Candidates for all professional education roles develop and model dispositions that are expected of educators. The unit articulates candidate dispositions as part of its conceptual framework(s). The unit systematically assesses the development of appropriate professional dispositions by candidates. Dispositions are not usually assessed directly; instead, they are assessed along with other performances in candidates’ work with students, families, and communities (p.19).

The terms dispositions, attitudes, and beliefs are often used synonymously. Richardson (2003) defines dispositions as "psychologically held underpinnings, premises, or propositions about the world that are felt to be true" (p. 2). NCATE defines dispositions as:


The values, commitments, and professional ethics that influence behaviors toward students, families, colleagues, and communities and affect student learning, motivation, and development as well as the educator’s own professional growth. Dispositions are guided by beliefs and attitudes related to values such as caring, fairness, honesty, responsibility, and social justice. For example, they might include a belief that all students can learn, a vision of high and challenging standards, or a commitment to the safe and supportive learning environment (2002, p. 53).
Because of the most recent public criticisms of dispositions, “social justice” has been removed from the definition. Notwithstanding, teacher candidates enter teacher preparation programs with strong beliefs that are often difficult to affect. These beliefs and attitudes are frequently based upon the candidate’s own personal experiences within and outside the education system. The degree to which teacher candidates process, acquire, and apply knowledge gained throughout their preparation is strongly influenced by these preexisting belief systems (Richardson, 2003). Understanding candidate dispositions can assist faculty in facilitating candidates’ critical thinking about the knowledge and skills they are being exposed to. The inquiry of dispositions can provide faculty with valuable information as they observe candidates trying to make sense out of what they are learning.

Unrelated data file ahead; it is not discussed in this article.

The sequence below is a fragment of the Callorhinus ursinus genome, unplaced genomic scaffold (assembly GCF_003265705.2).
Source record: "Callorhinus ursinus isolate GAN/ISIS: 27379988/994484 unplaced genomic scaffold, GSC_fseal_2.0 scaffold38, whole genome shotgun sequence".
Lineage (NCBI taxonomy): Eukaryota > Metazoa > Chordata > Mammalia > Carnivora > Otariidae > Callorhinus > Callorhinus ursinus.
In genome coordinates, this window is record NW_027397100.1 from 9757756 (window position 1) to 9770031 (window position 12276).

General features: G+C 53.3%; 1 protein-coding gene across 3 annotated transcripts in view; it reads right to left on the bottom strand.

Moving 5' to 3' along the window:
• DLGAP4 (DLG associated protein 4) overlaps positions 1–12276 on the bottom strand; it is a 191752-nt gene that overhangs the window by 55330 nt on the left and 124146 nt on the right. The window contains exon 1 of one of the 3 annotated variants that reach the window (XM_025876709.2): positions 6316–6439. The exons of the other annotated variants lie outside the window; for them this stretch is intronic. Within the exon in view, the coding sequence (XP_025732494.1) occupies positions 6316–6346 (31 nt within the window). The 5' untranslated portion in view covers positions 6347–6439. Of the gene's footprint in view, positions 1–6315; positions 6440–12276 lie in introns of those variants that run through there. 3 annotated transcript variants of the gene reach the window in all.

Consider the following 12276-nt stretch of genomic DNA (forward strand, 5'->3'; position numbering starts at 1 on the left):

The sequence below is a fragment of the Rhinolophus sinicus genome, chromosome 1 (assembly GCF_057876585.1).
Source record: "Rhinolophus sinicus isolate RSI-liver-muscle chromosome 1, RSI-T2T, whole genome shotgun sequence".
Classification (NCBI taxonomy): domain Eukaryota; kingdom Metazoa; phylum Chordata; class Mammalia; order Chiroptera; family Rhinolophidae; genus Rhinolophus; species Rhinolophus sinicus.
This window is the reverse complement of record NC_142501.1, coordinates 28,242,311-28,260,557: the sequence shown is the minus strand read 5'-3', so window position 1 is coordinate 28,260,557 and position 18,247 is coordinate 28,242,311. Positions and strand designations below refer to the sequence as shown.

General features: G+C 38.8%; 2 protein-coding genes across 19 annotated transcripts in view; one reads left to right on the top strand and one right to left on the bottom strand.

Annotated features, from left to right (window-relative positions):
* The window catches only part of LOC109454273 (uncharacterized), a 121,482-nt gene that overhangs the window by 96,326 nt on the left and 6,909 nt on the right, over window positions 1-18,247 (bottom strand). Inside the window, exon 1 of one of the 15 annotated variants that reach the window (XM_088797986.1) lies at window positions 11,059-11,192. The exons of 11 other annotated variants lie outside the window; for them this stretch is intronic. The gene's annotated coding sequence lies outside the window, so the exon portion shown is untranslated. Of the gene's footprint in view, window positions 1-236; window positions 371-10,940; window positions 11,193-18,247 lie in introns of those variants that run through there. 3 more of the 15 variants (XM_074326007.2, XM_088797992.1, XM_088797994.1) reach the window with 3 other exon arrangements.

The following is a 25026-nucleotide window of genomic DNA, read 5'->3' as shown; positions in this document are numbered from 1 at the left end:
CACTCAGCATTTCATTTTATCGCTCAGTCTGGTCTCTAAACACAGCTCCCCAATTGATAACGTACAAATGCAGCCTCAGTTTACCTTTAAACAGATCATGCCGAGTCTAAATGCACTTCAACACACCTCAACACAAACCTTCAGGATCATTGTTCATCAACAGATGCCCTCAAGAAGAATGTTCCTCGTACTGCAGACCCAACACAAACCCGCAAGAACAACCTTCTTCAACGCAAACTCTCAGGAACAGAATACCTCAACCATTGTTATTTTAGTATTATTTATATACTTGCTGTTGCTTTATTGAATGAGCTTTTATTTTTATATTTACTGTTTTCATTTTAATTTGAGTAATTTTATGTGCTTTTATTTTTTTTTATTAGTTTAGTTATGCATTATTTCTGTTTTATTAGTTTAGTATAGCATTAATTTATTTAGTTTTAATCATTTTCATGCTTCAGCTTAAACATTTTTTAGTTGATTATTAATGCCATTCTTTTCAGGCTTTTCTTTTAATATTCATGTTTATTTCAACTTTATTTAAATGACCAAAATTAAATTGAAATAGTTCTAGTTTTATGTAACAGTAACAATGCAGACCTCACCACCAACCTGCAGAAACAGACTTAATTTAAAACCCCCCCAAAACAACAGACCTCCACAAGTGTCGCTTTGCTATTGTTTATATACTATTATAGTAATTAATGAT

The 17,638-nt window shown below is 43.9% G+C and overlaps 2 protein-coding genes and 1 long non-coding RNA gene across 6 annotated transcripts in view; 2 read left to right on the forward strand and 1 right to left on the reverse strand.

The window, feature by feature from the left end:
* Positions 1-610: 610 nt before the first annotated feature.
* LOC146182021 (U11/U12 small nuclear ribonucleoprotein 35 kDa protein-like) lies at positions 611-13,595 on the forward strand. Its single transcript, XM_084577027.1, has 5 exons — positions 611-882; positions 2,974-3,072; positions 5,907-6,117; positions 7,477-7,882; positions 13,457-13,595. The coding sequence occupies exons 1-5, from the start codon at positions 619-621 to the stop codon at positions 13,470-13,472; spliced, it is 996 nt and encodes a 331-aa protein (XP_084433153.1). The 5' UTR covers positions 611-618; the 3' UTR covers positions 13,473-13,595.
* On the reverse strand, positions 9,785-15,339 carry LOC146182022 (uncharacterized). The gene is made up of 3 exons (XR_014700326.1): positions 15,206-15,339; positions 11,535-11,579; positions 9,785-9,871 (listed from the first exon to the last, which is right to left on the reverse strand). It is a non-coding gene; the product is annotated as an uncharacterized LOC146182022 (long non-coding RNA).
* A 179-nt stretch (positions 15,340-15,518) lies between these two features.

Because instruction is guided by personal beliefs and attitudes and because existing belief systems are difficult to affect, it is important that teacher educators inform themselves about the dispositions of teacher candidates at the beginning and at the end of preparation programs. Wenzlaff (1998) and Shriki & Lavy (2005) indicated that when candidates move into the student teaching experience, their preexisting belief systems prevail. Beliefs should change or at least undergo introspection throughout an academic program as new information and experiences are formed (Richardson, 2003). Therefore, it is imperative that preparation programs, whether seeking accreditation or not, should know candidates’ dispositions and attempt to provide what Griffin (2003) and Hamlin (2004) call “critical incidents [that] provide preservice teachers a venue for deeper and more profound levels of reflection,” in turn fostering meaningful candidate growth and learning (Posner, 2000). Before a program can prompt critical incidents, a baseline understanding of candidate dispositions should be determined. Those early dispositions can be influenced by critical incidents strategically and systematically promoted during preparation.